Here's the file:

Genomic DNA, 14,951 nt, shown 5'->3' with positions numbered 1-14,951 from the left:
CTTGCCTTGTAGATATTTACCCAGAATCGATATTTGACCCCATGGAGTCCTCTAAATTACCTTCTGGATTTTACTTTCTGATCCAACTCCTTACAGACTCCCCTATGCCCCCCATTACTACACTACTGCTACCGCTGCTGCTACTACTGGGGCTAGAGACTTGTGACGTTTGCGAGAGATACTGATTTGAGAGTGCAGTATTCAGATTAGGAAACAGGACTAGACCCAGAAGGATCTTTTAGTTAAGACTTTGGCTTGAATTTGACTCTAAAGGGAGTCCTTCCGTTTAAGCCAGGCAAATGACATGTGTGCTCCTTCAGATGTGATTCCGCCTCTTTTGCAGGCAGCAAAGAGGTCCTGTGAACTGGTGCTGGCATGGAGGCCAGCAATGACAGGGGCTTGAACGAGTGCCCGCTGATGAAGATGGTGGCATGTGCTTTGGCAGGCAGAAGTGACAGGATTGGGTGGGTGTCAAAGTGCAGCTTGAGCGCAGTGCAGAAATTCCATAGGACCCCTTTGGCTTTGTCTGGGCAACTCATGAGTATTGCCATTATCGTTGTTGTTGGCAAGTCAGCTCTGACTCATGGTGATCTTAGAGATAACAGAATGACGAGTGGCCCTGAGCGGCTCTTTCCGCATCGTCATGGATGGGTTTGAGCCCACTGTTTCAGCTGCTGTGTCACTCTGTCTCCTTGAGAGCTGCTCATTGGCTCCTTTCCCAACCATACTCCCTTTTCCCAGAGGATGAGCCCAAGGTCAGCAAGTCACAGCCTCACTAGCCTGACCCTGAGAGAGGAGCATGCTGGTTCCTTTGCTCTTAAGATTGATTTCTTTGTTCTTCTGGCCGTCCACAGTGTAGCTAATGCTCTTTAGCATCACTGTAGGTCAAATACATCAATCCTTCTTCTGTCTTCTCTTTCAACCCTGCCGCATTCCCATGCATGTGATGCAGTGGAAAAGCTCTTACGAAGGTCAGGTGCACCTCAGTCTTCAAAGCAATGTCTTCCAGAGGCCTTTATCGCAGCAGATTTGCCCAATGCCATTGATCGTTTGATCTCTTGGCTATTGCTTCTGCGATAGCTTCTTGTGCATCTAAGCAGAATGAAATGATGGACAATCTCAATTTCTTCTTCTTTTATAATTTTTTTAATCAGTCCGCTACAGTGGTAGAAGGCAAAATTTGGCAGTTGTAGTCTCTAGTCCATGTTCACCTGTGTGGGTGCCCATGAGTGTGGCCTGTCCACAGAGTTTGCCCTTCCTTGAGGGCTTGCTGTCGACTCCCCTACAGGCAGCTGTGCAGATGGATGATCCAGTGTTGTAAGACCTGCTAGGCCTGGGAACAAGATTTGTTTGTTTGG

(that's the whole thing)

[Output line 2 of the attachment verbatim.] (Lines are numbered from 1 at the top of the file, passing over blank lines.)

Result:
CTTGCCTTGTAGATATTTACCCAGAATCGATATTTGACCCCATGGAGTCCTCTAAATTACCTTCTGGATTTTACTTTCTGATCCAACTCCTTACAGACTCCCCTATGCCCCCCATTACTACACTACTGCTACCGCTGCTGCTACTACTGGGGCTAGAGACTTGTGACGTTTGCGAGAGATACTGATTTGAGAGTGCAGTATTCAGATTAGGAAACAGGACTAGACCCAGAAGGATCTTTTAGTTAAGACTTTGGCTTGAATTTGACTCTAAAGGGAGTCCTTCCGTTTAAGCCAGGCAAATGACATGTGTGCTCCTTCAGATGTGATTCCGCCTCTTTTGCAGGCAGCAAAGAGGTCCTGTGAACTGGTGCTGGCATGGAGGCCAGCAATGACAGGGGCTTGAACGAGTGCCCGCTGATGAAGATGGTGGCATGTGCTTTGGCAGGCAGAAGTGACAGGATTGGGTGGGTGTCAAAGTGCAGCTTGAGCGCAGTGCAGAAATTCCATAGGACCCCTTTGGCTTTGTCTGGGCAACTCATGAGTATTGCCATTATCGTTGTTGTTGGCAAGTCAGCTCTGACTCATGGTGATCTTAGAGATAACAGAATGACGAGTGGCCCTGAGCGGCTCTTTCCGCATCGTCATGGATGGGTTTGAGCCCACTGTTTCAGCTGCTGTGTCACTCTGTCTCCTTGAGAGCTGCTCATTGGCTCCTTTCCCAACCATACTCCCTTTTCCCAGAGGATGAGCCCAAGGTCAGCAAGTCACAGCCTCACTAGCCTGACCCTGAGAGAGGAGCATGCTGGTTCCTTTGCTCTTAAGATTGATTTCTTTGTTCTTCTGGCCGTCCACAGTGTAGCTAATGCTCTTTAGCATCACTGTAGGTCAAATACATCAATCCTTCTTCTGTCTTCTCTTTCAACCCTGCCGCATTCCCATGCATGTGATGCAGTGGAAAAGCTCTTACGAAGGTCAGGTGCACCTCAGTCTTCAAAGCAATGTCTTCCAGAGGCCTTTATCGCAGCAGATTTGCCCAATGCCATTGATCGTTTGATCTCTTGGCTATTGCTTCTGCGATAGCTTCTTGTGCATCTAAGCAGAATGAAATGATGGACAATCTCAATTTCTTCTTCTTTTATAATTTTTTTAATCAGTCCGCTACAGTGGTAGAAGGCAAAATTTGGCAGTTGTAGTCTCTAGTCCATGTTCACCTGTGTGGGTGCCCATGAGTGTGGCCTGTCCACAGAGTTTGCCCTTCCTTGAGGGCTTGCTGTCGACTCCCCTACAGGCAGCTGTGCAGATGGATGATCCAGTGTTGTAAGACCTGCTAGGCCTGGGAACAAGATTTGTTTGTTTGG